Jean Carr, Cathedral Grove, Vancouver Island
When to plant trees? Should it be spring, or should it be fall? It’s a question many new gardeners ask themselves. And with good reason. When you plant a tree, you’re not just sticking something in the ground, you’re making an investment, not only in your money and time, but in your future.
The majesty and beauty of trees cannot be denied. Even my Mother, a self-proclaimed brown thumb, loved trees. But trees are much more than just eye candy. They offer shade from the sun and protection from the wind. They become havens for wildlife, and they give your yard a sense of movement and life.
Another plus, trees can also increase the value of your property.
As with any investment, you want to provide your tree the best opportunity to grow and flourish. So, to understand how to meet your tree’s needs, it’s important you know the difference between planting in the spring vs the fall. With this in mind, let’s take a look at when to plant your tree.
When to Plant Trees
According to Davey Tree, “a good rule is to plant at least four to six weeks before either the extreme conditions of winter or summer are expected to arrive in your area”.
Both spring and fall boast milder weather, which will benefit your young tree as it starts to establish its roots. Reviewing the pros and cons of both seasons, as well as taking into account a few other considerations, will help you decide the best time to plant your tree.
Pros and Cons of Spring vs Fall
Spring Tree Planting
Pros – spring is the time when people emerge from the confines of winter. They’re ready and excited to tackle their yard and its planting projects. New trees require frequent watering. In spring, you may have more energy to meet your tree’s needs. Too, nurseries stock up in the spring, so you may find a greater selection of plants.
Cons – with a spring planting, you chance the weather turning too hot, too quickly, which can result in your tree drying out and dying. Also, in summer, new trees pull double duty, needing to focus their efforts on both their roots and their leaves.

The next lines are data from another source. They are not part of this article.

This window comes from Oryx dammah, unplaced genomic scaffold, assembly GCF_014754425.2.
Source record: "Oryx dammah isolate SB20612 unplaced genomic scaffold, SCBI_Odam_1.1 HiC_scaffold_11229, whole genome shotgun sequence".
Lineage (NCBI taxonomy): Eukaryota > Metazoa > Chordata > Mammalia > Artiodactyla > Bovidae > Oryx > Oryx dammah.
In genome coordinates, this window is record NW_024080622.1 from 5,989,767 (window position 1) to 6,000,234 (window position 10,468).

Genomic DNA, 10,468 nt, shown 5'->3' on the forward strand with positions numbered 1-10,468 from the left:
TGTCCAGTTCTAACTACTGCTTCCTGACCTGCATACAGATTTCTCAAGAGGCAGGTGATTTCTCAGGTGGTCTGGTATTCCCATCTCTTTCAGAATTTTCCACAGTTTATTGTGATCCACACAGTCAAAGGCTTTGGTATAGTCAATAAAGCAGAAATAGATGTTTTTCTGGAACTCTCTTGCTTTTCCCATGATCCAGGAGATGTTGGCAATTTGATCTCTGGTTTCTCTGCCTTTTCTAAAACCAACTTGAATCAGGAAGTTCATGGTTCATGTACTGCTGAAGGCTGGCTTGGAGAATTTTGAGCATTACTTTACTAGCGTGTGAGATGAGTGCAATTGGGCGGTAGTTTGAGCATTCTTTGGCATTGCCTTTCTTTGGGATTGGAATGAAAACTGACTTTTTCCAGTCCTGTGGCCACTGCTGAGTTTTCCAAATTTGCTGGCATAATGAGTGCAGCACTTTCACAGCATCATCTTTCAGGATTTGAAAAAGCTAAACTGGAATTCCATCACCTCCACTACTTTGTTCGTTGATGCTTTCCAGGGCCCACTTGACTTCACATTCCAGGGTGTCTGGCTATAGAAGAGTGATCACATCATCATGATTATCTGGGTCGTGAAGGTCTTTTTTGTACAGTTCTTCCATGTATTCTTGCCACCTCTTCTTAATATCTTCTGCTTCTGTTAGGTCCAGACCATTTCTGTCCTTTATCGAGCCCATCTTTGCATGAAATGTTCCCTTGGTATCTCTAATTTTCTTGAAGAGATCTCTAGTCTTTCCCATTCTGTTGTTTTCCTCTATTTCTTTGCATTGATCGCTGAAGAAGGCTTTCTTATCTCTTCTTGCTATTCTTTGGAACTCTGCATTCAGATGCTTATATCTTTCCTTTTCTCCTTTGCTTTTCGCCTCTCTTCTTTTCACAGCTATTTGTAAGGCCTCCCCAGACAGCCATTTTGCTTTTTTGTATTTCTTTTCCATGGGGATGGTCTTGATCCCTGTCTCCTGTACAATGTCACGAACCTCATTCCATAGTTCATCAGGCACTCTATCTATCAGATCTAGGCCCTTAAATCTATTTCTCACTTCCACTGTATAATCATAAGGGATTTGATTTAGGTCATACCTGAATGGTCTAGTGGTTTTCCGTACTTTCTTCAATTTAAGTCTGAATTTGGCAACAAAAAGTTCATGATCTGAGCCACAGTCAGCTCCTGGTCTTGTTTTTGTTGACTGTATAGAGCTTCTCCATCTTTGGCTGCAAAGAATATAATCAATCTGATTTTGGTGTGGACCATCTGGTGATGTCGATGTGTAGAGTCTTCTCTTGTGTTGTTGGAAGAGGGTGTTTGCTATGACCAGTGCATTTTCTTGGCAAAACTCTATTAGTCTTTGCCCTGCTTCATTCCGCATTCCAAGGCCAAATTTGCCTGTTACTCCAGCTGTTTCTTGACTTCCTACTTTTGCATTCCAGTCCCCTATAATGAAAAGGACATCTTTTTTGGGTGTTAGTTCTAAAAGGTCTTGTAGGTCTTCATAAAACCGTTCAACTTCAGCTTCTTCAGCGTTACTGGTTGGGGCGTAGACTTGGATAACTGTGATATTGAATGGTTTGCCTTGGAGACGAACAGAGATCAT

Fall Tree Planting
Pros – temperatures typically cool in the fall, which will encourage your tree to focus on root growth, since it’s canopy will be going into dormancy. Establishing roots is especially important for a young tree. Too, fall tends to be rainier, so there’s less chance of experiencing a drought. Not only that, with cooler temperatures, trees lose less water through transpiration throughout the day. Wetter weather coupled with less water loss may mean less watering work on your part. Lastly, you may find some end-of-season bargains at nurseries looking to unload their stock.
Cons – come fall, after a summer of tending to your yard, planting and caring for a new tree may seem more chore-like. Establishing a tree requires some work, and you may not have the energy for it come fall. And there’s always a risk of an early frost hitting before your tree has established its roots – especially if you plant a bit later in the season. Once the ground freezes, enough water cannot reach the roots, increasing the chances of your new tree drying out and dying.
Consider Your Hardiness Zone
The hardiness zone you live in can also determine the best time to plant your tree.
In colder climates, zones 1 – 3,consider planting in early spring. Summers are shorter and cooler and winters hit earlier and harder in these temperature zones. There may not be enough time in the fall for your tree to establish its roots before the ground freezes.